In the dark, usually drizzly, predawn hours of the fourth Thursday in November, thousands of people from all over the country gather on the San Francisco waterfront, clutching musical instruments and thick wool blankets, embracing rarely seen friends, and chanting quietly as they await the day's first boat. Drawn by laughter and thunderous drums, small dark birds glide out over the inky waters, trailing the boats like pickets to the inhospitable rock outcrop Native Americans once called Turtle Island. The group climbs the hill to an open plateau overlooked by penitentiary ruins. In the distance, the city twinkles, indifferent and opulent, while a great fire crackles on the cold ground. The Sundancers -- those purified by prayer, fasting, and ritual perforation -- form the first circle and everyone without a cigarette is given leaf tobacco to hold and burn during the ceremony.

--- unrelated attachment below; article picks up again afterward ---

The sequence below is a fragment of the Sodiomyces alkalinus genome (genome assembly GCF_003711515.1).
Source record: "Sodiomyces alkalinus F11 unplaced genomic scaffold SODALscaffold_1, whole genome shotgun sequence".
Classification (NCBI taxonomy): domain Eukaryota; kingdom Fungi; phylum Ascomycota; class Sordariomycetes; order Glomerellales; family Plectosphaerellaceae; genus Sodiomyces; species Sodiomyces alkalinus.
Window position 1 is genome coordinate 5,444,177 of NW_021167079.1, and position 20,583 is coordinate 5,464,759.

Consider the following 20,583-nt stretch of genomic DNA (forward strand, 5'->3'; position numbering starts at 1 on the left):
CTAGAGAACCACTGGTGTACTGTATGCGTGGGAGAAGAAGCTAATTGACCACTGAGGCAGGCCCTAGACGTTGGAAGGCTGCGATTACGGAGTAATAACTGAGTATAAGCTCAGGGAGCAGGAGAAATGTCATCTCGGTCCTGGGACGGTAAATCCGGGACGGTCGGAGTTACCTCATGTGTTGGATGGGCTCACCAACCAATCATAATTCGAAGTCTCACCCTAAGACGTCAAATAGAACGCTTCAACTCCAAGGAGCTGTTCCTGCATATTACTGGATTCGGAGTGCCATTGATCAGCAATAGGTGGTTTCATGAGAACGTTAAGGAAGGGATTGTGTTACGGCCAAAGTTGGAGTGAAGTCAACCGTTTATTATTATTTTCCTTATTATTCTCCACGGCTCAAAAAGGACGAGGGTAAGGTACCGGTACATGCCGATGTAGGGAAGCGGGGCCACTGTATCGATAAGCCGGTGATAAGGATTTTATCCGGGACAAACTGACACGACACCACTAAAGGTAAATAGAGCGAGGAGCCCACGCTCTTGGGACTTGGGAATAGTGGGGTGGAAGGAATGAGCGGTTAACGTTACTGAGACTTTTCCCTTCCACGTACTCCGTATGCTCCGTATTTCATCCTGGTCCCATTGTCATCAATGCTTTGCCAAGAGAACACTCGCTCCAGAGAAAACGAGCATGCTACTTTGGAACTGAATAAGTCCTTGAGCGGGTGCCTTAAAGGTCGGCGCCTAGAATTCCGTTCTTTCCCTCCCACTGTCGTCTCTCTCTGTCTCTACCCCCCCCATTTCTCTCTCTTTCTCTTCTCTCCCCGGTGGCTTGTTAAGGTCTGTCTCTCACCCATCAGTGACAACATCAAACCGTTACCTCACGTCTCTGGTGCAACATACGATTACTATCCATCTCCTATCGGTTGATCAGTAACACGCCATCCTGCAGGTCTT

Tibetan and Japanese Buddhist, Pomo, Hopi, Aztec, Maori, Potawatomi, Laplander, African, and empathetic witnesses bow their heads in prayer just as the first hues of pink spread across the sky. As the sun warms limbs and stone, there is dancing, song, and remembrance for all the great warriors and revolutionaries of the world. Each person adds his or her tobacco to the fire and the boats return to shore before the clock has struck 9 a.m., leaving time enough for potluck feasting at the Inter-Tribal Friendship House, or more traditional nibbling with the relatives. The Blue and Gold Fleet ticket booth at Pier 41 opens at 4 a.m. on Thursday, Nov. 25; first ferry leaves at 5:15. Tickets are $8 (free under 5); call 641-4482.